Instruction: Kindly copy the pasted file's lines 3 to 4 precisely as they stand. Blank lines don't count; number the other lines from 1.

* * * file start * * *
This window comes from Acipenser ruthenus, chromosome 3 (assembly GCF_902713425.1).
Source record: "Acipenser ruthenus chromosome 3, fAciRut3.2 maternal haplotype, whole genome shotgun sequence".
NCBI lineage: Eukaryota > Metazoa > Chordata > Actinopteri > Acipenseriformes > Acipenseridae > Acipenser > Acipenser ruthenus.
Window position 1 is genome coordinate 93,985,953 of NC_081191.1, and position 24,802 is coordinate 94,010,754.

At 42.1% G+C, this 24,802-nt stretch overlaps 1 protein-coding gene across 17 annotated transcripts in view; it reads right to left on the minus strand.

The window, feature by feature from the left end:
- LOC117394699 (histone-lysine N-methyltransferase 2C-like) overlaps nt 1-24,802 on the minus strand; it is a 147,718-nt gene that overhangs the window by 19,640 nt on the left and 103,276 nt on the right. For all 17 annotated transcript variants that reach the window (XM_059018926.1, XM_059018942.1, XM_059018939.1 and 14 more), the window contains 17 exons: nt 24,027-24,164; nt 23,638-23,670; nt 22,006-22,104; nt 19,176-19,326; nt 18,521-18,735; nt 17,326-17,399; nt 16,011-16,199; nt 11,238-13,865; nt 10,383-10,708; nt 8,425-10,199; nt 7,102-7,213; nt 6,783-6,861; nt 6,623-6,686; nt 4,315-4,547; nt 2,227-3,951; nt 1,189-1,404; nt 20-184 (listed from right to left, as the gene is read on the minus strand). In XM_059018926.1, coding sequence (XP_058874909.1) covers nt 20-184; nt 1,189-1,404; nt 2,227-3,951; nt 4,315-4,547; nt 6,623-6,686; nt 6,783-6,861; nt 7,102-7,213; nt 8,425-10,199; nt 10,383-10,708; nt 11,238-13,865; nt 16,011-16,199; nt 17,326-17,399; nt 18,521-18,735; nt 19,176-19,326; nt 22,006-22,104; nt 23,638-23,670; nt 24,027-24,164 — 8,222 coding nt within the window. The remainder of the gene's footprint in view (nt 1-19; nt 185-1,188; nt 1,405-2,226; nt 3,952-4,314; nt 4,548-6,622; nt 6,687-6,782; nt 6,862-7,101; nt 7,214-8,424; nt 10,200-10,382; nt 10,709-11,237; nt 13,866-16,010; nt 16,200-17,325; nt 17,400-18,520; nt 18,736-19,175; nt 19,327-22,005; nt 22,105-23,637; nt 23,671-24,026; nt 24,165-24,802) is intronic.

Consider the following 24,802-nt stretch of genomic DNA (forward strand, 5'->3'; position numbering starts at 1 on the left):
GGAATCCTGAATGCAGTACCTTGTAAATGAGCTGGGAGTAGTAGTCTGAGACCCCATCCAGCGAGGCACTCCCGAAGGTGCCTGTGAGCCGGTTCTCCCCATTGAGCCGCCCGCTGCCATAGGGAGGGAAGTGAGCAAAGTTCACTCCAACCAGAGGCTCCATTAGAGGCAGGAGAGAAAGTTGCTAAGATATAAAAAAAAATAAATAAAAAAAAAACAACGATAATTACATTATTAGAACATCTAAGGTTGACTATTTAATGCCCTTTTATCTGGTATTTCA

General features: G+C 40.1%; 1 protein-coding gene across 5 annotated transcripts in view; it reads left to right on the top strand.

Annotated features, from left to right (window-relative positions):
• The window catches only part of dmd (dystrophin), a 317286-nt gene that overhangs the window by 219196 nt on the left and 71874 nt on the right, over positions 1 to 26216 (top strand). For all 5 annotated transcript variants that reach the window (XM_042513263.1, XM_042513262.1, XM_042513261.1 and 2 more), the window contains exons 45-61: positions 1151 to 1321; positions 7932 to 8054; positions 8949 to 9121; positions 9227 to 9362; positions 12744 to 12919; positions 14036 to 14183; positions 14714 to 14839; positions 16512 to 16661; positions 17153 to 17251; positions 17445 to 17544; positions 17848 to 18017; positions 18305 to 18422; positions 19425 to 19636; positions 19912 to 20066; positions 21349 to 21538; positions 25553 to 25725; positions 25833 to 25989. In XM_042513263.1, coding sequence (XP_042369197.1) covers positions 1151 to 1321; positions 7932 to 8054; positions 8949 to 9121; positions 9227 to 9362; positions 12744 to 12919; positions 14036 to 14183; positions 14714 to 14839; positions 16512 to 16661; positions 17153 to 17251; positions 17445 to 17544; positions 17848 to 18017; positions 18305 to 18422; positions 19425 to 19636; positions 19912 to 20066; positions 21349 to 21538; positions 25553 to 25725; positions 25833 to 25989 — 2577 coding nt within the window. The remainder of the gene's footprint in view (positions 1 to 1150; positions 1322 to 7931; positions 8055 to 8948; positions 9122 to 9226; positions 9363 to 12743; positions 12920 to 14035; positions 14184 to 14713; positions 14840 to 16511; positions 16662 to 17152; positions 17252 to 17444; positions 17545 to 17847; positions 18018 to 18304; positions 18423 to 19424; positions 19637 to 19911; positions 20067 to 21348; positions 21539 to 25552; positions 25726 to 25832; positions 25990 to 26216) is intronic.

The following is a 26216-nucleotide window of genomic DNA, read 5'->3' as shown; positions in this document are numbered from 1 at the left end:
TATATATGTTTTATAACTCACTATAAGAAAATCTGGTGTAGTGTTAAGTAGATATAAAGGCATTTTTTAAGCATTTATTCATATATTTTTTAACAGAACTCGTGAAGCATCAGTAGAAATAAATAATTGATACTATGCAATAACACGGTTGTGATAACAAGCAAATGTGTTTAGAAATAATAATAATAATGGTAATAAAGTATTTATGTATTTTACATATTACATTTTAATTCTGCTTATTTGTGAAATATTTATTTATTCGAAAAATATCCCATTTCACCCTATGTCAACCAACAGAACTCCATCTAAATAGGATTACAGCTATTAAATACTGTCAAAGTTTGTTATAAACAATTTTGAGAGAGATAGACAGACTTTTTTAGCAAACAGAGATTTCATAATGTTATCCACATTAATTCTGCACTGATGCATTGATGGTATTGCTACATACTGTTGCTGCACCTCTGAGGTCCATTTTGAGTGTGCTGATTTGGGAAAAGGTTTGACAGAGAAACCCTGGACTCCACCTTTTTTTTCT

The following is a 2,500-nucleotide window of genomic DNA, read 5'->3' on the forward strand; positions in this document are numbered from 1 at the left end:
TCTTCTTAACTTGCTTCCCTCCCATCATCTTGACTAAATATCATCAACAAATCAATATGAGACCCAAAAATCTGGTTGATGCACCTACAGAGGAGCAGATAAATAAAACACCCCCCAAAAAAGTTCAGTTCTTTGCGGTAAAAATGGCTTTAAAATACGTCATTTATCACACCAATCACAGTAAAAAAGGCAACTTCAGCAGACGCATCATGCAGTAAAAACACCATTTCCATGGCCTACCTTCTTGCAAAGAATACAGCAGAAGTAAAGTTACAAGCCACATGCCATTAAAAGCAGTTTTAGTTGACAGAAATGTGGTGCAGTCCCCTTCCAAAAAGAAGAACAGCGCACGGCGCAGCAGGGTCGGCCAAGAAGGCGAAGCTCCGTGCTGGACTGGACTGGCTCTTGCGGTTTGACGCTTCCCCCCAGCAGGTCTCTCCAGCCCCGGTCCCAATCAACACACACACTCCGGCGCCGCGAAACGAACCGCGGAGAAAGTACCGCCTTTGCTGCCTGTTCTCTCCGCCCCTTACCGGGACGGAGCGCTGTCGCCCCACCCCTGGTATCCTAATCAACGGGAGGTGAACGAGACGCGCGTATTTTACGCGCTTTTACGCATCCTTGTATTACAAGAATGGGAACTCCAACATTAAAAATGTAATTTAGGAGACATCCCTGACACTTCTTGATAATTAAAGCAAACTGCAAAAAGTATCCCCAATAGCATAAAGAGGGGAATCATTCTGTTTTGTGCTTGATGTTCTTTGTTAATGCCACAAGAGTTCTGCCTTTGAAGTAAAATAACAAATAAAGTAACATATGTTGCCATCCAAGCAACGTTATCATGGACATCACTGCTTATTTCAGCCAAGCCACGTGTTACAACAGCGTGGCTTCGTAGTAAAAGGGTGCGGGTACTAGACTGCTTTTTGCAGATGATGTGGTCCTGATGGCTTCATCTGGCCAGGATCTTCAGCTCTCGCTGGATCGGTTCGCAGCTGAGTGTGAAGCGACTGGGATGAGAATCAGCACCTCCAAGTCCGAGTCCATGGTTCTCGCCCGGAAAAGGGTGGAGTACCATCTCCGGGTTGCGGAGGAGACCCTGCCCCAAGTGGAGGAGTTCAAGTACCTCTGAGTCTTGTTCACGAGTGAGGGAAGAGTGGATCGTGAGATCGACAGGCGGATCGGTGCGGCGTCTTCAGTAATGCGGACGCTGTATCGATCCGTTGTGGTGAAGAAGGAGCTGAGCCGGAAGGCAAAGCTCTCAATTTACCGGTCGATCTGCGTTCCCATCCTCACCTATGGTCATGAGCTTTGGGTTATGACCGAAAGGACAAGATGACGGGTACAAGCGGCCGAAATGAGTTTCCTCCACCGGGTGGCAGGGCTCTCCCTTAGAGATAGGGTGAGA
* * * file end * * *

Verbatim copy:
NCBI lineage: Eukaryota > Metazoa > Chordata > Actinopteri > Acipenseriformes > Acipenseridae > Acipenser > Acipenser ruthenus.
Window position 1 is genome coordinate 93,985,953 of NC_081191.1, and position 24,802 is coordinate 94,010,754.